I don't know how much protecting police actually do. Sure, the general illusion that most of us share is that police enforce a general order, and prevent and act as agents in the punishment of crime. But here's some things to consider about police and crime.

-if criminals thought they were going to get caught, they wouldn't commit the crime in the first place

-in our society, it is not a crime to have immense unused property while others have not even enough property to erect shelter from the cold. However, it is a crime for the poor to unite against the property owning elites and claim greater distribution of wealth. thanks to cops, that order is enforced.

3)Enforce the 9th and 10th amendments _strictly_. My opinion towards every federal program is 'If it's such a fine thing, why wouldn't people do it on their own?'. If people of a state or community don't want to do something, don't make them do it. The Federal government's job is to enforce the enforce the Constitution. Even if we don't get rid of the federal legislative branch, judges should be far more willing to side with the 9th and 10th than with some federal bureacrat's notion of what's good for _everyone_else_. Let the people of a state decide if they want social security, privatised social security, or neither.

I agree with this notion in general too, but would take it further. If the people of Northern Ontario say, don't want clear cutting in their bio-region, why should they have to lobby their provincial government in Toronto? State/Province level is better than federal, but I'm talking about even greater decentralization when I get all lofty and idealistic.

5)Allow the right to withdraw from the Union for individual citizens who own land. Or, failing that, allow any citizen's group of a certain size and with a certain amount of adjacent privately owned land to become a state. If someone no longer wants to be part of a nation-state, let them drop out without having to become a social outcast. If I own 800 acres of land, and I can find a few thousand like-minded people who also own lands, all of which border one another, why should we be denied state-hood and the right to self-determination? There's nothing in the Constitution which bars this (otherwise, a lot of the western states are in deep trouble ;) ) but I have never heard of a successful example of people being allowed to form a new state.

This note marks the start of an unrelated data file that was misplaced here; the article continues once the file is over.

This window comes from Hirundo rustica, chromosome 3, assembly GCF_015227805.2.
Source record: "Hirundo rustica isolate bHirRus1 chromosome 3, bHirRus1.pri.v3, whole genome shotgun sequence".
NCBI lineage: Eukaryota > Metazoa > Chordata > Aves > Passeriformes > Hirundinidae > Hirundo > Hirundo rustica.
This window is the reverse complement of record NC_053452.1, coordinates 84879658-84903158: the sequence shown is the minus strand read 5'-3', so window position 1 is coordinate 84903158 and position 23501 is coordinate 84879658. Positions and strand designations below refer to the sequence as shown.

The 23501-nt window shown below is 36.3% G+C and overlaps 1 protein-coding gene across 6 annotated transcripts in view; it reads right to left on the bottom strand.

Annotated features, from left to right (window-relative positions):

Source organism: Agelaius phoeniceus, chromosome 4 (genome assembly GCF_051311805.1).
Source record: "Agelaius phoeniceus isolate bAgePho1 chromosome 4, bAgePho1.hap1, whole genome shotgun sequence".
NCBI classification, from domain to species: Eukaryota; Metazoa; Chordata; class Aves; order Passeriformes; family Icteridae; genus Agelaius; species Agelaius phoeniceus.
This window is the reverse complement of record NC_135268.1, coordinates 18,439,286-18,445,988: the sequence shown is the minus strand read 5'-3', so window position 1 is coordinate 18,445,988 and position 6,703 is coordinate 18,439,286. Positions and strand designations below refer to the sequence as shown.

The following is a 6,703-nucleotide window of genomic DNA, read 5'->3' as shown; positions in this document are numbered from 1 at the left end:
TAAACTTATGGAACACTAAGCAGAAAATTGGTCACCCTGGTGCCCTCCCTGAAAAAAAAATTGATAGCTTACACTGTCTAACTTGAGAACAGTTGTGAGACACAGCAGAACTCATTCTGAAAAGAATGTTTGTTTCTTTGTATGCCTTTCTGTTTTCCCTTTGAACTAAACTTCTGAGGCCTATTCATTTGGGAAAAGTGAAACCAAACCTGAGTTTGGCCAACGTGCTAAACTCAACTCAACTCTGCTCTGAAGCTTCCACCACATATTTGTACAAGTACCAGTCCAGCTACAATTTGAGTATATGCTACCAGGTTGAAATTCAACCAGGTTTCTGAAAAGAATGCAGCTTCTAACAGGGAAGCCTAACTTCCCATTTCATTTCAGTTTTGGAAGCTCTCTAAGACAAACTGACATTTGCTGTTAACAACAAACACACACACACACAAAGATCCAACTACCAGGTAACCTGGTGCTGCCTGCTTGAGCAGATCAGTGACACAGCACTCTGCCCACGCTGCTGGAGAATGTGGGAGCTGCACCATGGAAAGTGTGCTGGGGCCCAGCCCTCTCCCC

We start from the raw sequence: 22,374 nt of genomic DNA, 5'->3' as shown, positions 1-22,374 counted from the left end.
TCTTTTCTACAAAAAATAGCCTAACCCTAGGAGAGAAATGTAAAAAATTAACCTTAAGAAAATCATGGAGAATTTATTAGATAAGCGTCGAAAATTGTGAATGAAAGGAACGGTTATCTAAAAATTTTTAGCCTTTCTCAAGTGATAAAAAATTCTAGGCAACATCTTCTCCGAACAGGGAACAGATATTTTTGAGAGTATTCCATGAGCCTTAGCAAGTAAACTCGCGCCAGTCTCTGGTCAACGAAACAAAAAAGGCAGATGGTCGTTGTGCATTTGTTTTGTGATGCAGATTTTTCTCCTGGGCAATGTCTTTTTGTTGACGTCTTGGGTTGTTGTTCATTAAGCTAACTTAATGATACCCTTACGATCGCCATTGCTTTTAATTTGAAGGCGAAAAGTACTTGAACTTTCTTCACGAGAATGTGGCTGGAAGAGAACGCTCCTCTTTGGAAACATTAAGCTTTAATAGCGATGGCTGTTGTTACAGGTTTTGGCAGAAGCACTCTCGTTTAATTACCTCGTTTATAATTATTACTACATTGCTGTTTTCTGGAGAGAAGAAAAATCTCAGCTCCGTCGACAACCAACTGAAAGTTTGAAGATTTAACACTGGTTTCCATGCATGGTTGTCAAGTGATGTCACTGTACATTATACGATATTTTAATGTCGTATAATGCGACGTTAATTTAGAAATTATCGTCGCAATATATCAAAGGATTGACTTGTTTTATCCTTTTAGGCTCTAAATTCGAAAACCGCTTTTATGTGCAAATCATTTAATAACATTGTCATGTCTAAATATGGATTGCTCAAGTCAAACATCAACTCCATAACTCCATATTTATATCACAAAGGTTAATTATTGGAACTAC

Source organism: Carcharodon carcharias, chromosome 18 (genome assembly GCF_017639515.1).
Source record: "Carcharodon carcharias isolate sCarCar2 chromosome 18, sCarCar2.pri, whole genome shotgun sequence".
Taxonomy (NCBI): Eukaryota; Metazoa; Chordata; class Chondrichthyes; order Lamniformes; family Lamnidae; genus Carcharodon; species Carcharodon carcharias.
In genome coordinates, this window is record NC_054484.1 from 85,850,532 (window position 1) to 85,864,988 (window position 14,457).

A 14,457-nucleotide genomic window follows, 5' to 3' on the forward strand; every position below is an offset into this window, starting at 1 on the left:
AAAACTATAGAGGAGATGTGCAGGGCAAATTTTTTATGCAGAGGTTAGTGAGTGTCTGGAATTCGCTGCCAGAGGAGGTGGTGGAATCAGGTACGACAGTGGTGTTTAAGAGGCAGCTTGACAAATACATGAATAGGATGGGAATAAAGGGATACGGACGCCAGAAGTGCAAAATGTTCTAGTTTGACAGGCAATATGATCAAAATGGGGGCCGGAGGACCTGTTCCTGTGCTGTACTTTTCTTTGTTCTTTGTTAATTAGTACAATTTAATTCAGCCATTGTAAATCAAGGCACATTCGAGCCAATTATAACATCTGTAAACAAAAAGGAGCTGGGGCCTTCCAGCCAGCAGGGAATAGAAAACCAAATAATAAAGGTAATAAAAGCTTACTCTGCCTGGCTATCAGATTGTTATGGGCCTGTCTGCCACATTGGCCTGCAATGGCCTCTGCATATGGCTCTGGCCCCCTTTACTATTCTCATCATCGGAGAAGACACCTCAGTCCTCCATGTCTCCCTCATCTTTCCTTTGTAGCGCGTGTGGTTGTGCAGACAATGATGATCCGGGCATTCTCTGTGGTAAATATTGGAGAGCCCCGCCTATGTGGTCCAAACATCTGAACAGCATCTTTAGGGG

The State would never let anyone secede on them. That idea would be way to dangerous if it got our, and the elites that run the State would lose all their power. Forget about what it says in the damn constitution, or any other law for that matter. Even if you have the inalienable legal right to secede, the State will violate that law and probably kill or jail you.

But why even bother with their silly semantics. You are a community in itself, regardless of your status in the international community if you can successfully eliminate your dependance on the government and corporate power. In a sense, if you can develop "autonomous communities", then you'd be achieving the same goal, without even needing to recognize the power of the state. Won't be easy, and the state won't start ignoring you right away either. But hopefully you won't have to defend yourself, because all the other autonomous communities would simply overwhelm the police's ability to oppress. VIVA LA REVOLUTION! WHEW! OK, I'm all right now...